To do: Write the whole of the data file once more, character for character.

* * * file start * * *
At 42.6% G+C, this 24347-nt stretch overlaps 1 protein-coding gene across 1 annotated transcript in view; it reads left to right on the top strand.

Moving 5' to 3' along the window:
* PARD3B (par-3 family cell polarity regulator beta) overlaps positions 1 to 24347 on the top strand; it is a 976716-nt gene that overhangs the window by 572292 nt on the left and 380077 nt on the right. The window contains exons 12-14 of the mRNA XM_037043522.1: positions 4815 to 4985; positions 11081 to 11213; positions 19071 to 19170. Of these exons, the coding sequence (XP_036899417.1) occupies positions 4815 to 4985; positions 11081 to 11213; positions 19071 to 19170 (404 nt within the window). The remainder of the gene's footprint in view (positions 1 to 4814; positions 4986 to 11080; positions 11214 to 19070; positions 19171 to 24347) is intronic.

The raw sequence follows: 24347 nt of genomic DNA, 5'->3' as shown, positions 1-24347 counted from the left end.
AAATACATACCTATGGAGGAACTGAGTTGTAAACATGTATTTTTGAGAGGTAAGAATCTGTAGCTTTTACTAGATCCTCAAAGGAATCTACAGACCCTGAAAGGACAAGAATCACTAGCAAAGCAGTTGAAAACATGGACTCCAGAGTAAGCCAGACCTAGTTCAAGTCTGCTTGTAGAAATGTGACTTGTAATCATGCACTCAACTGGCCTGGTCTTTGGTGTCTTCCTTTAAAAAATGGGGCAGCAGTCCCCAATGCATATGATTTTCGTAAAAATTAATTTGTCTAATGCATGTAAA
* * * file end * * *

At 42.6% G+C, this 24347-nt stretch overlaps 1 protein-coding gene across 1 annotated transcript in view; it reads left to right on the top strand.

Moving 5' to 3' along the window:
* PARD3B (par-3 family cell polarity regulator beta) overlaps positions 1 to 24347 on the top strand; it is a 976716-nt gene that overhangs the window by 572292 nt on the left and 380077 nt on the right. The window contains exons 12-14 of the mRNA XM_037043522.1: positions 4815 to 4985; positions 11081 to 11213; positions 19071 to 19170. Of these exons, the coding sequence (XP_036899417.1) occupies positions 4815 to 4985; positions 11081 to 11213; positions 19071 to 19170 (404 nt within the window). The remainder of the gene's footprint in view (positions 1 to 4814; positions 4986 to 11080; positions 11214 to 19070; positions 19171 to 24347) is intronic.

The raw sequence follows: 24347 nt of genomic DNA, 5'->3' as shown, positions 1-24347 counted from the left end.
AAATACATACCTATGGAGGAACTGAGTTGTAAACATGTATTTTTGAGAGGTAAGAATCTGTAGCTTTTACTAGATCCTCAAAGGAATCTACAGACCCTGAAAGGACAAGAATCACTAGCAAAGCAGTTGAAAACATGGACTCCAGAGTAAGCCAGACCTAGTTCAAGTCTGCTTGTAGAAATGTGACTTGTAATCATGCACTCAACTGGCCTGGTCTTTGGTGTCTTCCTTTAAAAAATGGGGCAGCAGTCCCCAATGCATATGATTTTCGTAAAAATTAATTTGTCTAATGCATGTAAA